Recession brings more customers into thrift stores
For small business owners, predictions of a recession mean one thing: Tough times.
With less disposable income, the number of shoppers tends to dwindle, while those who do shop make fewer purchases. For store owners, it means it is hard making ends meet.
For Linda Maher, though, the recent talk of a recession has translated into an increase in business.
The manager of the Salvation Army Thrift Store in Framingham, Maher said she has seen more shoppers than ever before as more and more people come looking for bargains.
"I don't know the exact number, but we're seeing a lot more people coming in," she said. "We're seeing people with families, with young kids, they're coming in and buying kids' clothes.
"It's a pretty mixed variety of people. People that are donating will come in because they need to get a tax receipt, and they start looking and they say, 'Oh, wow!' We have people who come here every day."
At the Bethany House Hope Chest in Millis, business has been so good the store several months ago expanded, adding the Bethany House Threads of Hope clothing store next to its original location.
"I would say (we're seeing) more people," the manager, Ruth Raichle, said yesterday. "As more and more people get to know us we're getting more people coming in. It's a fun place to shop. We have really good deals for little money."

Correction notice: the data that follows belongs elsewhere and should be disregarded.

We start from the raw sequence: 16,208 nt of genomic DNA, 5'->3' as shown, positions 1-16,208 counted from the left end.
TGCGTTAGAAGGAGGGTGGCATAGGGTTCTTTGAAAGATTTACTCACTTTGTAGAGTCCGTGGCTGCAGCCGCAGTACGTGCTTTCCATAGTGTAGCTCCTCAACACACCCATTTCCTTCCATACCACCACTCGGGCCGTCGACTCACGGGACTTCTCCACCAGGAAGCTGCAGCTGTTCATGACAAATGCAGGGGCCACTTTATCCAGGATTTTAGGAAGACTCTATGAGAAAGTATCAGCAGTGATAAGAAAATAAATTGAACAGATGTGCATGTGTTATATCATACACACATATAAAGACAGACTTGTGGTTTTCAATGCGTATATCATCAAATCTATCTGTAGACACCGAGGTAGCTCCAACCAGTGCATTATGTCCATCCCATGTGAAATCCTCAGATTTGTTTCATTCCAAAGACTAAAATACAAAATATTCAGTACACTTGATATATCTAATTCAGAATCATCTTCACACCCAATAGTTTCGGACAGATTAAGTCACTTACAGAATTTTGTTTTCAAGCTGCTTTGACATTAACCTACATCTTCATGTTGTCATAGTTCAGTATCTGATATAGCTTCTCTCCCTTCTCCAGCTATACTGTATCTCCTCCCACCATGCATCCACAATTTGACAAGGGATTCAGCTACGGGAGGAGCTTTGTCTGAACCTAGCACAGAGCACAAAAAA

Not every thrift store in the region, though, is seeing benefits from the economic downturn.
"What's happening is people are not donating because they're using clothing longer, and they're obviously not buying as much," said Mark Pochesci, general manager of Global Thrift Store in Waltham.
With fewer items being donated, Pochesci said, fewer customers are coming into the store.
"The best years we've experienced are usually during years when the stock market has done well," he said.
As their stock of items dwindles, the store has even had trouble meeting the demand of providing items to local homeless shelters, he said.
"There's a huge outcry for clothing there," Pochesci said. "But if we don't get the clothing, then we have a difficult time even fulfilling that need."
While she has seen a spike in the number of shoppers, Elaine Schwartz, manager of the Salvation Army store in Hudson, said many people are buying less, meaning the organization has not seen a similar increase in profits.
"They're really watching what they're buying," she said.
More than 150 customers came into the store this past Saturday, Schwartz said, a 50 percent increase from the 100 they would normally see on a weekend.
Many shoppers, though, seemed to be only browsing, with plans to return on Wednesday when items typically go on sale.
"We're seeing a lot of young people coming in," she said. "They're looking for brand names. Parents can't afford it anymore, so they come down here."
Peter Reuell can be reached at 508-626-4428, or at email@example.com.
MetroWest Daily News